Researchers explore new ways to potentially reverse the damage caused by multiple sclerosis and other neurological disorders
A National Institutes of Health grant will help University of Central Florida researchers explore new ways to potentially reverse the damage caused by multiple sclerosis and other neurological disorders.
Stephen Lambert, an associate professor in the College of Medicine and a member of UCF's Hybrid Systems Laboratory, has received $428,000, the first installment of a four-year, $1.9 million project. His team will study the breakdown of myelin, a substance that coats and protects nerves inside the brain and spinal cord, enabling electrical signals to reach distant nerve cells and muscles.
About 400,000 Americans and about 2.5 million people worldwide suffer from MS, according to the National Multiple Sclerosis Society. The drugs that are available now focus mainly on controlling the inflammatory nature of the diseases to limit the development of neuronal damage. They do not reverse the damage caused by the diseases.
"The process of myelination is extremely complex. By reproducing these complex phenomena in our laboratories, we can learn more about what causes debilitating diseases that affect so many people around the world," Lambert said. "We hope our research will ultimately lead to new drugs that reverse the damage caused by these diseases and help patients lead longer, healthier lives."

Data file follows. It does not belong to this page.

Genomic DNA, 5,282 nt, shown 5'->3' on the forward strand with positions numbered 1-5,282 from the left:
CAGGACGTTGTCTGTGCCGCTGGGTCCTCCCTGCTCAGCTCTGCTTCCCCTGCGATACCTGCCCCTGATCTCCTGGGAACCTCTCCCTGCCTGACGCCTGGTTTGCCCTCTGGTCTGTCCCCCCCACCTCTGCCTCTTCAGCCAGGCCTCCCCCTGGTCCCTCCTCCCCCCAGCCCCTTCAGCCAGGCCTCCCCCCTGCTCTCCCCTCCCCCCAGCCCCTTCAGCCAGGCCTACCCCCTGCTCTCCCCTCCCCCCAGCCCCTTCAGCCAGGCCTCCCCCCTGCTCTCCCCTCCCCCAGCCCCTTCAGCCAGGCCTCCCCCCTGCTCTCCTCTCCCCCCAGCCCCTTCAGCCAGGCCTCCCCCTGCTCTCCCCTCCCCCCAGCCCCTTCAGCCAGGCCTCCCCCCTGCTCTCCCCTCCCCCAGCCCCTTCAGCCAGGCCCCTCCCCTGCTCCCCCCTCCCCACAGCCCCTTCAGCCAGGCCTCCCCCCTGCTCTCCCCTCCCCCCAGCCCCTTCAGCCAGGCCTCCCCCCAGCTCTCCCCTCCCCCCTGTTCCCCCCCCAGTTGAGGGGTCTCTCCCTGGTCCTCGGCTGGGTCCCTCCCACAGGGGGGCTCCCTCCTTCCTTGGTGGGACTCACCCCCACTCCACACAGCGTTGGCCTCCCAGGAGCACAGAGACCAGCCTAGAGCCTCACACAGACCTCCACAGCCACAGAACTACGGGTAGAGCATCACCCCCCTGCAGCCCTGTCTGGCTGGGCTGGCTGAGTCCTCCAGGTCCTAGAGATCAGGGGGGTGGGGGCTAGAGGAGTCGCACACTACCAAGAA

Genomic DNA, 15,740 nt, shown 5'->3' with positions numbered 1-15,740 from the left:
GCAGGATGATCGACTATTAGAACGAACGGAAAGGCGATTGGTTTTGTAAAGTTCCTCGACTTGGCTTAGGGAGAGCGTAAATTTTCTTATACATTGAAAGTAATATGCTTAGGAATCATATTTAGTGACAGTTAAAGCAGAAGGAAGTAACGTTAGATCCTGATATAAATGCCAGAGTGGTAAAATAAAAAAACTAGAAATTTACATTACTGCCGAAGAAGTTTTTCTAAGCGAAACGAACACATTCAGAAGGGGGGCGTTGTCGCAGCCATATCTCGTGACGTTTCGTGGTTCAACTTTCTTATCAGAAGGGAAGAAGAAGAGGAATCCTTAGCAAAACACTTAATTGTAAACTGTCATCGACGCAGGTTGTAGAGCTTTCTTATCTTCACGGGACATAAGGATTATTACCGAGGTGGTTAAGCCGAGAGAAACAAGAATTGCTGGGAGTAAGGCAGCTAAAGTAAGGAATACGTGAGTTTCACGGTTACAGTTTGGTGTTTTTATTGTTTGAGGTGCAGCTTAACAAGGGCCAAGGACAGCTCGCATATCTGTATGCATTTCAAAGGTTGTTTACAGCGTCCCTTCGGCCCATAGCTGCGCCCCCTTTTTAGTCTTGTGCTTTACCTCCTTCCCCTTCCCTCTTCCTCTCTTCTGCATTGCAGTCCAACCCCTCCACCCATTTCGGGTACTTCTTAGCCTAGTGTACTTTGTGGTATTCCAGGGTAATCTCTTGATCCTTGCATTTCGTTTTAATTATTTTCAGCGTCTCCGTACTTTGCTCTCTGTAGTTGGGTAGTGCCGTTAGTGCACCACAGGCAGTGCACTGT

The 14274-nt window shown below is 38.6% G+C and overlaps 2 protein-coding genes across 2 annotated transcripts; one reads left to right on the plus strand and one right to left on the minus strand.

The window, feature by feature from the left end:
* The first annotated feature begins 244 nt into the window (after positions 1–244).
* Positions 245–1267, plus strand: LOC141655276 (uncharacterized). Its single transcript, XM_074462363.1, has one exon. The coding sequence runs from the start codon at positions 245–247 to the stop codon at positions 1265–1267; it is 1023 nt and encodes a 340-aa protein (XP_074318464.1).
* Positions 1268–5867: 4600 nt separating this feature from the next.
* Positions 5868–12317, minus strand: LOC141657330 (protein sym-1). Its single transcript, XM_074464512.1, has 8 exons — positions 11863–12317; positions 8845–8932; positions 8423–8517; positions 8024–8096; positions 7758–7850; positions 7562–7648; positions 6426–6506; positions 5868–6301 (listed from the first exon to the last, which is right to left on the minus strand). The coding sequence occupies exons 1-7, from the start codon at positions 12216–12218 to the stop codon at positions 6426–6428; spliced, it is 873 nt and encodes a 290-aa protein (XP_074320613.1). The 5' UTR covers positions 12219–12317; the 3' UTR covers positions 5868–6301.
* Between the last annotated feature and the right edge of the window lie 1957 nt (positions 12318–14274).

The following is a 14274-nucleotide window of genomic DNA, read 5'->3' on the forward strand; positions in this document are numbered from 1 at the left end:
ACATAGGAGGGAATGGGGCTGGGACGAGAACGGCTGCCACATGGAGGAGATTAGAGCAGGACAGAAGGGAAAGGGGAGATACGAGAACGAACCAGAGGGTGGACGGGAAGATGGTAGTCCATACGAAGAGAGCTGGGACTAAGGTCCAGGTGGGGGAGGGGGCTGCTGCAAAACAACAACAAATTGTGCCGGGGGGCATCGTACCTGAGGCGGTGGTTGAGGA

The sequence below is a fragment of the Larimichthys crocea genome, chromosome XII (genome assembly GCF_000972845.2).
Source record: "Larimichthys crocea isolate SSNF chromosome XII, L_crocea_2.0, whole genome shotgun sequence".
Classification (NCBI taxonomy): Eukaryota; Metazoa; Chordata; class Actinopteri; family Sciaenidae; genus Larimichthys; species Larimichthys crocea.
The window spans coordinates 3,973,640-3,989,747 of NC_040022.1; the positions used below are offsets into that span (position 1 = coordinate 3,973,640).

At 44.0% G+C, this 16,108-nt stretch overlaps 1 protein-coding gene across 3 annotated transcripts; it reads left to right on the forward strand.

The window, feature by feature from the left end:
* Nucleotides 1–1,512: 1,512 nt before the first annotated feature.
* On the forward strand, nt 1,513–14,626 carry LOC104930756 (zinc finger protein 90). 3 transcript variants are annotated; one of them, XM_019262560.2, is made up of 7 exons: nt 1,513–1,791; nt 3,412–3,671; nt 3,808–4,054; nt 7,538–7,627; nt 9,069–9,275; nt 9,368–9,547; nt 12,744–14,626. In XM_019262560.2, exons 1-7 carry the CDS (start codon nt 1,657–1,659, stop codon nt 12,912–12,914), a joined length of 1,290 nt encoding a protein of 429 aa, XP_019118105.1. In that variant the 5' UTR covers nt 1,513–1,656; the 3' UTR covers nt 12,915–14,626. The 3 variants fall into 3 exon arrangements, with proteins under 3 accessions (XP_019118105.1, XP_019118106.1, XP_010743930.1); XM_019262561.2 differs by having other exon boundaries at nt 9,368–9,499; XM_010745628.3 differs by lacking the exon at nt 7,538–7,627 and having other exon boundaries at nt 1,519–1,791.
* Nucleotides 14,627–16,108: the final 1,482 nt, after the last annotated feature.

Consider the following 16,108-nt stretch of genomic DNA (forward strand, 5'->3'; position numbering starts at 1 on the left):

Most of the research will take place in the Hybrid Systems Lab in UCF's NanoScience Technology Center. At the center, a research team led by UCF bioengineer James Hickman showed for the first time last year that specialized myelin coating could be produced in the lab environment without the use of any type of growth serum.
The finding is significant because it allows researchers to more clearly study the causes of breaks in myelin and also the impact of proposed chemical treatments. Both could potentially lead to a greater understanding of the causes of neurological disorders such as MS and diabetes-induced peripheral neuropathy.
Hickman's previous work focused on cells in the peripheral nervous system and the nerves that connect the body's limbs and organs to the brain. The new research will, for the first time, explore the breakdown of myelin in the areas inside the brain and the spinal cord using nanotechnology tools.
"The application of the high-tech tools developed in my lab at the NanoScience Center to this complex problem brings us that much closer to developing new drugs and, at some stage, a cure for diseases such as MS," Hickman said.